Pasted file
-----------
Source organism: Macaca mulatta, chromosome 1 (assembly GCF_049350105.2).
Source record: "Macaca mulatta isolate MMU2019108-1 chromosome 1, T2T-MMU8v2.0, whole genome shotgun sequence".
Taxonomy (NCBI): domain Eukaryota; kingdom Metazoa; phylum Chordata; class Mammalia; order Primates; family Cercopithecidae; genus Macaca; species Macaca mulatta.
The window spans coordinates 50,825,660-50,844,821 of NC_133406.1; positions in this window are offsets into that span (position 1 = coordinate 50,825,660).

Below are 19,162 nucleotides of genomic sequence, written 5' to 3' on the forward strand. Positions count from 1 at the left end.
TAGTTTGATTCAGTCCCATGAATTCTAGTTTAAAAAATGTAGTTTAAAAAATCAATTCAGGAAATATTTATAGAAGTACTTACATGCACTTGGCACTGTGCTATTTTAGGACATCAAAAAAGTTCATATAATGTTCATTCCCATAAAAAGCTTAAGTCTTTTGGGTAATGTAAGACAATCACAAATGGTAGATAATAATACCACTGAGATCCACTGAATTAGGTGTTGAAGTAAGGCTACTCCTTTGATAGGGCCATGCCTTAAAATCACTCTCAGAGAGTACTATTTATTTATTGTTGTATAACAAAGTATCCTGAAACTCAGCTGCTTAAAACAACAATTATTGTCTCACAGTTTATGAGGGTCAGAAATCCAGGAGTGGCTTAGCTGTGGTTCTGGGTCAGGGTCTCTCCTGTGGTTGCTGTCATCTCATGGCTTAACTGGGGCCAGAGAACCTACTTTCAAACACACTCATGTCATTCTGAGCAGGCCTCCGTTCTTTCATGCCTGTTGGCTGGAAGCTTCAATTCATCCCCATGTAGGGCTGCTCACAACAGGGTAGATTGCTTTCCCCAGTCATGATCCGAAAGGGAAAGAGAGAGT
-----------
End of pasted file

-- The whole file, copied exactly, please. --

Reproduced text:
Source organism: Macaca mulatta, chromosome 1 (assembly GCF_049350105.2).
Source record: "Macaca mulatta isolate MMU2019108-1 chromosome 1, T2T-MMU8v2.0, whole genome shotgun sequence".
Taxonomy (NCBI): domain Eukaryota; kingdom Metazoa; phylum Chordata; class Mammalia; order Primates; family Cercopithecidae; genus Macaca; species Macaca mulatta.
The window spans coordinates 50,825,660-50,844,821 of NC_133406.1; positions in this window are offsets into that span (position 1 = coordinate 50,825,660).

Below are 19,162 nucleotides of genomic sequence, written 5' to 3' on the forward strand. Positions count from 1 at the left end.
TAGTTTGATTCAGTCCCATGAATTCTAGTTTAAAAAATGTAGTTTAAAAAATCAATTCAGGAAATATTTATAGAAGTACTTACATGCACTTGGCACTGTGCTATTTTAGGACATCAAAAAAGTTCATATAATGTTCATTCCCATAAAAAGCTTAAGTCTTTTGGGTAATGTAAGACAATCACAAATGGTAGATAATAATACCACTGAGATCCACTGAATTAGGTGTTGAAGTAAGGCTACTCCTTTGATAGGGCCATGCCTTAAAATCACTCTCAGAGAGTACTATTTATTTATTGTTGTATAACAAAGTATCCTGAAACTCAGCTGCTTAAAACAACAATTATTGTCTCACAGTTTATGAGGGTCAGAAATCCAGGAGTGGCTTAGCTGTGGTTCTGGGTCAGGGTCTCTCCTGTGGTTGCTGTCATCTCATGGCTTAACTGGGGCCAGAGAACCTACTTTCAAACACACTCATGTCATTCTGAGCAGGCCTCCGTTCTTTCATGCCTGTTGGCTGGAAGCTTCAATTCATCCCCATGTAGGGCTGCTCACAACAGGGTAGATTGCTTTCCCCAGTCATGATCCGAAAGGGAAAGAGAGAGT